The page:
Decision looming on Tulsa Skyride, auction for ‘operation or sale’ planned this month


By John Dobberstein, Editor

For supporters determined to save the the Tulsa State Fair Skyride from sale or demolition, crunch time is rapidly approaching.

Amanda Blair, chief operating officer for the Tulsa State Fair, confirmed Monday that the Tulsa County Public Facilities Authority plans to put the Skyride “on a public auction to bid for operation of or sale” by the end of October.

Blair said information on the process will be posted on by Oct. 31.

When asked what is meant by taking bids “for operation of or sale” Blair said the Authority will consider all options for the ride’s future.

“Over the next few weeks we will review the information we received during the fair and (supporters) will have the same opportunity to submit during the official process.”

There have been rumors of what might come in place of the Skyride if it is removed, such as bathrooms or a barn. Blair would not say specifically if any buildings or land improvements have been discussed or proposed.

“All options are considered. There is no firm proposed utilization at this time,” she said.

The group Save Our Skyride Tulsa has presented several ideas for possibly increasing revenue associated with the ride to keep it operating.

In August, the Skyride was deemed to be eligible for the National Register of Historic Places by the Oklahoma Historical Society State Historic Preservation Office.

This step with the National Register, “underscores the skyride's historic significance and that the Skyride is worth preserving,” said Scott Martin, a producer who is currently filming a documentary about the history of Bell’s Amusement Park. The documentary will include the community’s effort to save the Skyride.

Opening in 1965, the Skyride has received about $500,000 in improvements since the Tulsa State Fair purchased the skyride from Bell’s Amusement Park for $600,000 in 2007.

Relocating a ropeway is considered to be a new installation. All new installations must comply with the current codes and standards that regulate ropeways in the United States. The Von Roll skyrides are grandfathered in that they may remain in operation only in their current location.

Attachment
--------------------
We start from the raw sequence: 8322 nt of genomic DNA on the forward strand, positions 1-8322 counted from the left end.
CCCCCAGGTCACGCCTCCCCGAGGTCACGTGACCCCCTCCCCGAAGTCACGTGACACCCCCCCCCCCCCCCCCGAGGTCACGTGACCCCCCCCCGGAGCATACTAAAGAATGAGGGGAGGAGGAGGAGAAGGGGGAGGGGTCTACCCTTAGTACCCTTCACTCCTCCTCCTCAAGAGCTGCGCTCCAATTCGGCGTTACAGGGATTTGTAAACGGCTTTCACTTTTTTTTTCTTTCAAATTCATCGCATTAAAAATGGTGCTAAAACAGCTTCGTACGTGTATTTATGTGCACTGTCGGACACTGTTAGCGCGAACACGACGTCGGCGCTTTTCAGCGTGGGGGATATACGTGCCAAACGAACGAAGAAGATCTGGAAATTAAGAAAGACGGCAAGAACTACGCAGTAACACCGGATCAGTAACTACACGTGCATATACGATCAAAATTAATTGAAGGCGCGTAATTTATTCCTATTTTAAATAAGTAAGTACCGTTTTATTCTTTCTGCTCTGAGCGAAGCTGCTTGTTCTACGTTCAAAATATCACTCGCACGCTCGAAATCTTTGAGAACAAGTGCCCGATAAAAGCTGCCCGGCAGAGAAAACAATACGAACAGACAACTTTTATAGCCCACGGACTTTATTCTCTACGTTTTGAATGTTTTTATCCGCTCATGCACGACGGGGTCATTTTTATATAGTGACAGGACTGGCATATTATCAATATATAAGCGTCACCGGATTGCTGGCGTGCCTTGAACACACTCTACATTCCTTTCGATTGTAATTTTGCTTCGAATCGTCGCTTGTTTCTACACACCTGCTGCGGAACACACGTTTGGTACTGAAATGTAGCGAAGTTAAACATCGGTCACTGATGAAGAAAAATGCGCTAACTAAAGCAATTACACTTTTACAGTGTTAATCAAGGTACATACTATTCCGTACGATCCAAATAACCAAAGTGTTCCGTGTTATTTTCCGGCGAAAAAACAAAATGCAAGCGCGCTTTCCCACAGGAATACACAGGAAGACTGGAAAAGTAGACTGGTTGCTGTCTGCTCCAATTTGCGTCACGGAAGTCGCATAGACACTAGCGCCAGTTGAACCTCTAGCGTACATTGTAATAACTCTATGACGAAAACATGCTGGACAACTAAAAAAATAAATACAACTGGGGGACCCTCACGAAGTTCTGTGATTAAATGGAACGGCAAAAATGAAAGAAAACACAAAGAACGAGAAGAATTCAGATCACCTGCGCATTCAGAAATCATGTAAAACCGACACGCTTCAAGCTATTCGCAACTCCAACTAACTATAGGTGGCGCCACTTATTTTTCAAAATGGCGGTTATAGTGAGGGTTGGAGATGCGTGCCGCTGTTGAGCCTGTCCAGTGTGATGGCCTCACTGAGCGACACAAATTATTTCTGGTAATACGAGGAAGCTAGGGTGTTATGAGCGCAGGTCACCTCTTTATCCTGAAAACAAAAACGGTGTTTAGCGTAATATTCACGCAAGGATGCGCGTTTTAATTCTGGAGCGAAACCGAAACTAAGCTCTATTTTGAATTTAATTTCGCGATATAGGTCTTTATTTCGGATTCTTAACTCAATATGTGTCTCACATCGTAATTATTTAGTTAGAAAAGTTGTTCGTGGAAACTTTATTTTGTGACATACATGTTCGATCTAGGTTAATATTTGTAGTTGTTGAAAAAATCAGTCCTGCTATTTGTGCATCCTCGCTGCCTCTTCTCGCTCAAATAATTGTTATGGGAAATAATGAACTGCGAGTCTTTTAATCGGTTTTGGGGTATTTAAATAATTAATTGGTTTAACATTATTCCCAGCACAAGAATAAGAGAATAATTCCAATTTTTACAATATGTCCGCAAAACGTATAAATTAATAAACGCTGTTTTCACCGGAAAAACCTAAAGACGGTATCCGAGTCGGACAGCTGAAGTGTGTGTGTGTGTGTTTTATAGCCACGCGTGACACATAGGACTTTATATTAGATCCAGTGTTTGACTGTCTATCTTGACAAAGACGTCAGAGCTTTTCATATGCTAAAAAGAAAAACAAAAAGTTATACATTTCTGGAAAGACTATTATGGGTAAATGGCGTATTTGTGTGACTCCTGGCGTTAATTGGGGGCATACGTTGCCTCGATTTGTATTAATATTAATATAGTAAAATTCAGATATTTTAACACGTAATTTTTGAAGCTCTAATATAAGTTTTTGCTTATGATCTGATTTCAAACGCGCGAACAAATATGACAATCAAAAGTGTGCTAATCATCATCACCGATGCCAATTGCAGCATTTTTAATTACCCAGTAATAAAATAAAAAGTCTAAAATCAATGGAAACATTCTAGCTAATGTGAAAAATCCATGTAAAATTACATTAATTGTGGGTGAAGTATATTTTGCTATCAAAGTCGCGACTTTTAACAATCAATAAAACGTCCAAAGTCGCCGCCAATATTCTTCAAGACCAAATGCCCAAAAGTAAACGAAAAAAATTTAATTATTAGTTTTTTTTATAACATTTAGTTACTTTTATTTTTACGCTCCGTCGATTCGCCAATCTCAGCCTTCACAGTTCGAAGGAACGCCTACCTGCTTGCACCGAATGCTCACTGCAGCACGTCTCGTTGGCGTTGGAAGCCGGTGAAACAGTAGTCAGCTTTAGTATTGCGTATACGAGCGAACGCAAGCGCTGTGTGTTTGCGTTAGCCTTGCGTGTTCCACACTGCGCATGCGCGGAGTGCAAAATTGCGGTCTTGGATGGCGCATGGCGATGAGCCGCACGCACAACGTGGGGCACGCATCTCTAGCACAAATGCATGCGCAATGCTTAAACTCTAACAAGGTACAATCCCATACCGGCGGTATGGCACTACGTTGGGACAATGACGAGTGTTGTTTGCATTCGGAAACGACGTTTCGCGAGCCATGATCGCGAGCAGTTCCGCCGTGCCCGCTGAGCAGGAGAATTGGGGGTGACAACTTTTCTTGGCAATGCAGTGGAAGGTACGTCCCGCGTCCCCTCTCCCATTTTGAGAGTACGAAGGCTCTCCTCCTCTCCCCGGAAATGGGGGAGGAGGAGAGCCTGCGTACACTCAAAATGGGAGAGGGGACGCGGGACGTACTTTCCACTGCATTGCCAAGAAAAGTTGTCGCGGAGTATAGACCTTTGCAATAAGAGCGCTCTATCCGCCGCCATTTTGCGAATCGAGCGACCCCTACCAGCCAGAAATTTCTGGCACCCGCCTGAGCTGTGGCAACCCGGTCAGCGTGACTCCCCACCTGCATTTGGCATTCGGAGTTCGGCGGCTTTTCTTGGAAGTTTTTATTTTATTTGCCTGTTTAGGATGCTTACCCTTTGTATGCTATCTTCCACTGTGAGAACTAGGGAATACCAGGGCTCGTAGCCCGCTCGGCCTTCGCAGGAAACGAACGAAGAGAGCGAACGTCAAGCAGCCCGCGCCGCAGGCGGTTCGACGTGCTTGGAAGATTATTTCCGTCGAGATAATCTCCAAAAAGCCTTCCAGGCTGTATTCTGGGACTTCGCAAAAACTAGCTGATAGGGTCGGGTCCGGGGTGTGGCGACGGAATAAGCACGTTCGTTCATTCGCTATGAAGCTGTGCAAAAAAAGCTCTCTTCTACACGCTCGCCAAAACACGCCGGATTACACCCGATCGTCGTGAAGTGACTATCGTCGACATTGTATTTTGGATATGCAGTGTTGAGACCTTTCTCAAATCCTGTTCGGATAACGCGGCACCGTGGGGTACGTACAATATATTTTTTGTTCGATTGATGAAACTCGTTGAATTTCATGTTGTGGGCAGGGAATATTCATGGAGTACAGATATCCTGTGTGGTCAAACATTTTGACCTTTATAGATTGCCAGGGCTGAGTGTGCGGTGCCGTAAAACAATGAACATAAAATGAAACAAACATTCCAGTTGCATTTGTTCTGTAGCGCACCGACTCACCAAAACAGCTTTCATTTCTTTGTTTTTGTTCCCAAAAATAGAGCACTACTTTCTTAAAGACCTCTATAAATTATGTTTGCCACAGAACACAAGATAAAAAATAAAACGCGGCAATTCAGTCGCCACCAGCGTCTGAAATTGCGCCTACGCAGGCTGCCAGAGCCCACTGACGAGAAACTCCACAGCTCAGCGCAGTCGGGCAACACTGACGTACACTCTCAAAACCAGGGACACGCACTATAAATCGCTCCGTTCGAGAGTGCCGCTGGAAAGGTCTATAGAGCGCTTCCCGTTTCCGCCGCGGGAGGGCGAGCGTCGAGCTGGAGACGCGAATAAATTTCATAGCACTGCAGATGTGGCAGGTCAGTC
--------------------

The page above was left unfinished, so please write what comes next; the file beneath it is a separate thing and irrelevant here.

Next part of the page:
If a Von Roll skyride were to be relocated it would not meet the current design codes. Replacing it with a new Skyride would cost an estimated $6 million to $8 million.

Save Our Skyride Tulsa is suggesting the Authority:

  • Retain Skyride under Tulsa County ownership and hire a qualified operator.
  • Identify cost savings (examples include covering the Skyride under Tulsa County’s property and general liability insurance, workers’ compensation, general and administrative expenses, etc.).
  • Add income sources, such as merchandising or sponsorships.
  • Seek funding assistance through historic preservation sources: Tulsa Skyride is already eligible for funding opportunities with the approved preliminary opinion from the State Historic Preservation Office, the group said. Greater funding opportunities will be available once the skyride has been added to the National Register of Historic Places.
  • Set up a non-profit foundation to support the Skyride (or a larger foundation for the entire fair).
  • Explore increasing the Skyride’s utilization: many creative possibilities exist beyond the fair (such as special events, private rentals, operation similar to OKC Wheeler Ferris Wheel, the group said).
  • Work to increase fair attendance and length of stay.
  • Improve crowd traffic patterns during the fair to drive more business to each Skyride station.
  • Expand ticketing options such as online ticket sales, inclusion of Skyride in combo ticket bundles, etc.


  • Highlight the Skyride in Tulsa and Oklahoma tourism campaigns. When the skyride is on the National Register of Historic Places, it could be a game changer. The Skyride’s historic significance will draw in many more visitors.
  • Tie the Skyride in with the Golden Driller, Route 66, etc. to increase synergy with those nearby attractions.
  • Feature the Skyride prominently on the Tulsa State Fair website and in Tulsa State Fair commercials. The Skyride is the fair’s signature attraction.
  • Operations and maintenance: The previous operator, Don McClure of DMC Tulsa, is willing to facilitate, in any way needed, a way forward to continue skyride operations, the group said. “This could lead to his return or to bringing in another qualified operator,” the group adds.
  • Parts and service support is available from Doppelmayr, billed as a world leader in the ropeway industry.

“As long as there are solutions to the two objections the fairgrounds has on the Skyride the auction is highly inappropriate,” Martin said. “Auction or demolition is a last resort, looking into it while known solutions are left on the table is not acting in good faith or acting in the best interest of the owners of the Skyride.

“Taxpayers own 100% of it and they should have the say. The Skyride can’t become a burden on tax payers but the solutions offered by the Skyride group can solve the objections without burdening the taxpayers.”

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